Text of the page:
Smith et al v. Ivey et al
MEMORANDUM OPINION AND ORDER: In sum, the Plaintiff does not have standing because she cannot establish an injury in fact. The Plaintiff's alleged risk-as-injury dissipated because the Annex is no longer in effect. Furthermore, the Plaintiff cannot establish causation or redressability. Accordingly, it is ORDERED as follows: (1) the Plaintiff's complaint is dismissed without prejudice for lack of Article III standing, (2) all pending motions are DENIED as moot. A separate final judgment will be entered. Signed by Chief Judge Emily C. Marks on 11/19/2020. (dmn, )
IN THE UNITED STATES DISTRICT COURT FOR
THE MIDDLE DISTRICT OF ALABAMA
MARLA R. SMITH,
by and through her next friend,
Jasmine Rachelle Smith, et al.,
Governor of the State of Alabama,
in her official capacity, et al.,
CIVIL CASE NO.: 2:20-cv-237-ECM
MEMORANDUM OPINION and ORDER
Marla Renea Smith, by and through her next friend and sister, Jasmine Rachelle
Smith, (hereinafter “Plaintiff”) brings this suit against the following Defendants in their
official capacities: Alabama Governor Kay Ivey (“Governor Ivey”), Director of Emergency
Management for the Emergency Management Agency of Alabama Brian Hastings
(“Hastings”), and State Health Officer at the Alabama Department of Public Health
(“ADPH”) Scott Harris (“Harris”) (collectively “Defendants”). Smith alleges that the
Defendants are in violation of the Americans with Disabilities Act (“ADA”) and Section
504 of the Rehabilitation Act of 1973 because of discriminatory language found in the
ADPH’s Annex to the Emergency Support Function (“ESF”) 8 (“the Annex”) included
within the State Emergency Operating Plan (“EOP”). She also asserts that she brings her
claims under 42 U.S.C. § 1983. 1 The Plaintiff requests that the Court issue a declaratory
judgment finding that the Annex is null and void and in violation of the ADA and the
Rehabilitation Act, enjoin the enforcement of the plan insofar as it prevents individuals
with mental disabilities from having equal access to ventilators, retain jurisdiction of the
case, and grant the Plaintiff equitable relief.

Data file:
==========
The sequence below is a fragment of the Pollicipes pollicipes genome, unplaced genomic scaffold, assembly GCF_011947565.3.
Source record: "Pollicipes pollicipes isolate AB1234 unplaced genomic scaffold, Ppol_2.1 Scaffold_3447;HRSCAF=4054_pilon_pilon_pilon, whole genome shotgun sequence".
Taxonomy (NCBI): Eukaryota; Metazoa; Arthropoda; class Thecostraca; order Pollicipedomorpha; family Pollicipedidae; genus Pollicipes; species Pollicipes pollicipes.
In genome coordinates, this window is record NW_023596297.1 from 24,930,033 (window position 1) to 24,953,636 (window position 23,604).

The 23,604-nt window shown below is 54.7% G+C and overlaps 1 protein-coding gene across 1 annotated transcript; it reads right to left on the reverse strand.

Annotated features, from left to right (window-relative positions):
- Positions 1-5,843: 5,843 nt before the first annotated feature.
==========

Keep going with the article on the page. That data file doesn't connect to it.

Pending before the Court are multiple motions: the Plaintiff’s motion for
preliminary injunction filed on May 6, 2020 (doc. 8); Defendant Harris’s motion to dismiss
for lack of jurisdiction filed on May 11, 2020 (doc. 9); Defendants Hastings and Governor
Ivey’s motion to dismiss for failure to state a claim filed on May 11, 2020 (doc. 11); the
Plaintiff’s motion to strike filed on June 15, 2020 (doc. 19); and the Plaintiff’s motion for
summary judgment filed on June 22, 2020 (doc. 21). Furthermore, the Defendants request
that their motion to dismiss under 12(b)(6) be treated as a summary judgment motion under
Fed. R. Civ. P. 56, based on the Plaintiff’s presentation of matters outside the complaint.
Fed. R. Civ. P. 12(d). On July 30, 2020, the Court heard oral argument on the pending
motions, and they are ripe for consideration. 2
The Plaintiff has sued the Defendants under 42 U.S.C. § 1983, but she does not assert any constitutional
claims. (Doc. 1). No substantive rights are created by § 1983; it merely provides a remedy for deprivations
of federal rights created elsewhere. Wideman v. Shallowford Cmty. Hosp., Inc., 826 F.2d 1030 (11th Cir.
1987). To be successful on a § 1983 claim, a plaintiff must establish that (1) hse suffered a deprivation of
rights, privileges, or immunities secured by the Constitution and the laws of the United States, and (2) the
act or omission causing the deprivation was committed by a person acting under color of state law. Id.
However, the Plaintiff does not have to bring claims under § 1983 to assert a cause of action under the ADA
or the Rehabilitation Act. While the Plaintiff asserts in her brief that it should be apparent that she asserted
an equal protection claim, the complaint is devoid of reference to either the Fourteenth Amendment or the
Equal Protection Clause. (Doc. 1).
The Plaintiff also moves to strike the affidavit of Eric Jones. (Doc. 19). The Court declines to strike the
affidavit and will give it the weight it is due. In any event, the affidavit does not alter the findings in this
After careful review of the briefs filed in support of and in opposition to each
motion, the supporting and opposing evidentiary materials, the supplementary briefing on
the issue of standing, arguments of counsel, and the applicable law, the Court concludes
that the Plaintiff does not have standing because the Annex is no longer in effect.
Therefore, the Court lacks jurisdiction, and the case is due to be dismissed without
prejudice. See Stalley ex rel. U.S. v. Orlando Reg’l Healthcare Sys., Inc., 524 F.3d 1229,
1232 (11th Cir. 2008) (noting that a dismissal for lack of standing should be entered
The facts of this case span several decades and delve into multiple State legislative
and executive actions. Accordingly, the Court will attempt to outline the facts in a